x Abu Dhabi, UAETuesday 23 January 2018

Bombs and shootings kill 13 in Baghdad

Saturday night's blasts went off after the iftar meal, when the streets are often filled with people out shopping and relaxing in cafes in the evenings, suggesting the attackers aimed to hit as many civilians as possible.

An Iraqi man sits at the site of a car bombing at a market in the Karrada district of Baghdad.
An Iraqi man sits at the site of a car bombing at a market in the Karrada district of Baghdad.

BAGHDAD // Bombings and shootings in Iraq killed 13 people yesterday, as the death toll from a coordinated wave of late-night car bombings and other attacks the day before jumped past 70, according to authorities.

The explosions are the latest in a relentless surge in bloodshed that has rocked Iraq since the start of Ramadan.

Saturday night's blasts went off after the iftar meal, when the streets are often filled with people out shopping and relaxing in cafes in the evenings, suggesting the attackers aimed to hit as many civilians as possible.

"What crime have those innocent people committed?" asked Kadim Mohsen, who was surveying the previous night's damage in the central neighbourhood of Karrada. Several storefronts were wrecked by the force of an explosion there, and broken watermelons and sandals littered the street.

"Who will compensate owners of those shops?" he asked. "We see explosions every day. We blame the army and police."

As the scale of the carnage became clearer yesterday, police reported that a total of 12 car bombs went off in Baghdad late on Saturday. They said the blasts and a shooting in the same area as one of the explosions killed 57, including some who died in the hospital overnight. More than 125 were reported wounded.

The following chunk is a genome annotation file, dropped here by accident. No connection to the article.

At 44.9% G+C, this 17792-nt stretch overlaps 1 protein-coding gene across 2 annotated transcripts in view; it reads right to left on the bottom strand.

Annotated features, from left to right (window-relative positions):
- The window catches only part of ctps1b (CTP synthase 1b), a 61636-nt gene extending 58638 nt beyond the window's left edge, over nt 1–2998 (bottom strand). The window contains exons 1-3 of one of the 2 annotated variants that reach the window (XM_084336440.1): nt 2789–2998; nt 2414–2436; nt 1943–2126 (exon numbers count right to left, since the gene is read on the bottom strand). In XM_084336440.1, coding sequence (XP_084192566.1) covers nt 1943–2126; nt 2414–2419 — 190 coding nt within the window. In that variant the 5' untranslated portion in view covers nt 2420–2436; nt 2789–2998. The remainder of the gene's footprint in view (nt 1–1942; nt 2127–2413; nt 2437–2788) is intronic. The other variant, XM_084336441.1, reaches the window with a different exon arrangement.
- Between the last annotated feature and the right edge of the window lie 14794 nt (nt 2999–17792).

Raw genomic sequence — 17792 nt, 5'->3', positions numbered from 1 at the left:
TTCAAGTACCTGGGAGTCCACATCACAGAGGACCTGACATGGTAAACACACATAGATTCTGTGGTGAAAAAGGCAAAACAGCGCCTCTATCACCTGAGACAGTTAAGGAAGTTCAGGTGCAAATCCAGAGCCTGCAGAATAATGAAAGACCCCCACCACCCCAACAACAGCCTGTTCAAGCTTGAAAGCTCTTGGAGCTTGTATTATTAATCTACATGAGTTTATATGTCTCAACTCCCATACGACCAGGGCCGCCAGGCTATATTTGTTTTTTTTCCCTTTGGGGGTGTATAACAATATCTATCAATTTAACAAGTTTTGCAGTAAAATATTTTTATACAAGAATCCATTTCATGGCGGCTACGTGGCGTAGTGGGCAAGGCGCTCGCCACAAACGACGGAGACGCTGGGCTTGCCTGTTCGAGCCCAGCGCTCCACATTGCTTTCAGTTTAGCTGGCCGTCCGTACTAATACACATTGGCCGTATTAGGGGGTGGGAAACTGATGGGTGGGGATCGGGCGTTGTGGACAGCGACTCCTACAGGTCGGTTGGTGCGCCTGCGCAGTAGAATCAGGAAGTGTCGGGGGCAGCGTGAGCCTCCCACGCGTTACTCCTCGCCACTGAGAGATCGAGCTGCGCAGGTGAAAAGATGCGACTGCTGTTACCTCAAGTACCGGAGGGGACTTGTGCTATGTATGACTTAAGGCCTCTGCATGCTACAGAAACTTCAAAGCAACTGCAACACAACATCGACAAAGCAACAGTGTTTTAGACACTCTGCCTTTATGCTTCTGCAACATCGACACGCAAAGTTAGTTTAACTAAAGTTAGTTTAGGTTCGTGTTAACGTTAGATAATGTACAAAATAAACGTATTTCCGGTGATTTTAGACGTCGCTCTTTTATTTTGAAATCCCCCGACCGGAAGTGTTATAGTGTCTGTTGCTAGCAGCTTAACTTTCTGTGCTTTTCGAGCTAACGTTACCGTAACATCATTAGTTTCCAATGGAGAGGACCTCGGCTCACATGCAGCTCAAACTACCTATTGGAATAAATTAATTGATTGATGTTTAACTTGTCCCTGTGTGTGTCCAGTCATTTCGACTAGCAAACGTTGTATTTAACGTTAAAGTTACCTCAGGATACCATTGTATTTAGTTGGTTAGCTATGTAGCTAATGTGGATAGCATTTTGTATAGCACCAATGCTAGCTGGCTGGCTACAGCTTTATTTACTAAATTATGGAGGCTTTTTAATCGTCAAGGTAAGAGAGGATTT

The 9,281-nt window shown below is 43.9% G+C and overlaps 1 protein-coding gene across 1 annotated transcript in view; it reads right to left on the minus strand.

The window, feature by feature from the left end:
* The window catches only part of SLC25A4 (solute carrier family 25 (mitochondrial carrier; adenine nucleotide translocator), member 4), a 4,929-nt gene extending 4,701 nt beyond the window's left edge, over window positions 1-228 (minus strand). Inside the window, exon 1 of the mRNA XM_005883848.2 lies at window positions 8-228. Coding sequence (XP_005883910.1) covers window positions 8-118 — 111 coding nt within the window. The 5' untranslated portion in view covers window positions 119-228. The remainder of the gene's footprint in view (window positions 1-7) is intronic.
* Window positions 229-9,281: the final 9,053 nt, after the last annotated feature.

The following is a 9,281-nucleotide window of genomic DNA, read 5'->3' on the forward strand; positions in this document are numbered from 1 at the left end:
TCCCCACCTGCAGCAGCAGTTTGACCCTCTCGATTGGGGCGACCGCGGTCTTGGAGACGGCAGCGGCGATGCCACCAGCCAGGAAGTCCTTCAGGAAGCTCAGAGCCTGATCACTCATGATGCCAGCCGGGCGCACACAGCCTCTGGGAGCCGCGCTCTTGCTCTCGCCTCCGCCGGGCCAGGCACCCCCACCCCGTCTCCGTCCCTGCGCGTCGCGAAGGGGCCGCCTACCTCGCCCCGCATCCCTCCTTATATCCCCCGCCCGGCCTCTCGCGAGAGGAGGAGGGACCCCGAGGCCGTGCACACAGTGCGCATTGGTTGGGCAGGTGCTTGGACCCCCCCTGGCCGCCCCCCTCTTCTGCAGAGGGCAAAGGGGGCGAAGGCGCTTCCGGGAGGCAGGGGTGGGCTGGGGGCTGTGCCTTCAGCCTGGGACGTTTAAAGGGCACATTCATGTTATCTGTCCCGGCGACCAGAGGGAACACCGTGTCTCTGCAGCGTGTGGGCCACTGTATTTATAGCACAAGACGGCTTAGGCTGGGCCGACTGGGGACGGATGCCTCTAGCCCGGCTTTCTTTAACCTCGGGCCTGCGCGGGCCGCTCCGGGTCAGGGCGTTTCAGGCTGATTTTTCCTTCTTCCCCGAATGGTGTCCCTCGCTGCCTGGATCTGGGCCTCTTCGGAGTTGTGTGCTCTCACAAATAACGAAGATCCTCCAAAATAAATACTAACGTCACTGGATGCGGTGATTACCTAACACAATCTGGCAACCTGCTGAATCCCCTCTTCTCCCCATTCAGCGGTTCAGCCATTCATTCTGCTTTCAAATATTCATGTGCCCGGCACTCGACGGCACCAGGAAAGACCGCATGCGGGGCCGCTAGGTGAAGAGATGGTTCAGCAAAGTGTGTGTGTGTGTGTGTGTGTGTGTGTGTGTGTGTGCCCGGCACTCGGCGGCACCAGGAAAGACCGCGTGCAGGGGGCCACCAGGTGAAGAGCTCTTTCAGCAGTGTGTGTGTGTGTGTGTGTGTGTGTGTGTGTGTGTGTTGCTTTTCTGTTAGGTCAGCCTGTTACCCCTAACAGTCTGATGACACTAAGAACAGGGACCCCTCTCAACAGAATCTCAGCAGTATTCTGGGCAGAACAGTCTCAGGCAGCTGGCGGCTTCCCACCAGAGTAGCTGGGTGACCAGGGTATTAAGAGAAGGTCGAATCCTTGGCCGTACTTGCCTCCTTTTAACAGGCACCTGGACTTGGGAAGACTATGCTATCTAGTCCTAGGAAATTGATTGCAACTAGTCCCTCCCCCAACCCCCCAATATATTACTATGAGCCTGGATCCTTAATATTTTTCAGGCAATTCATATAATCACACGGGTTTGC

Those attacks and others around Iraq on Saturday killed a total of 71, according to police and hospital officials.

That made for the country's deadliest day since May 17, when a series of explosions in Sunni areas in and around Baghdad killed at least 76 people.

There has been no claim of responsibility for the latest attacks, although coordinated bombings against Shiites are a favourite tactic of Al Qaeda's Iraq branch.

Parliament speaker Osama Al Nujaifi urged security forces not to give up their fight against terrorists while demanding that they do more to prevent security breaches. Mr Al Nujaifi is a Sunni who is frequently critical of the Shiite prime minister, Nouri Al Maliki.

"We strongly condemn the evil and criminal attacks that targeted our people," he said. "These attacks are part of heinous efforts that aim to ignite unrest and sectarian strife."

Mr Al Maliki ordered a shake-up among the military brass in May in the wake of a series of deadly attacks, but the move appears to have done little to slow the pace of the killing.

The violence continued yesterday when a bomb exploded early in the day in a fish market in the town of Taji, 20 kilometres north of Baghdad. Police and hospital officials said that attacks killed four and wounded 15.

Another bomb exploded outside the house of a local anti-Al Qaeda Sunni militia leader in the town of Basmaiya, killing two and wounding four.

More than 450 people have been killed so far this month, including at least 284 since Ramadan began on July 10.

Increased violence across the country in the past few months have raised fears of a return to the widespread sectarian killing that pushed the country to the brink of civil war after the 2003 US-led invasion.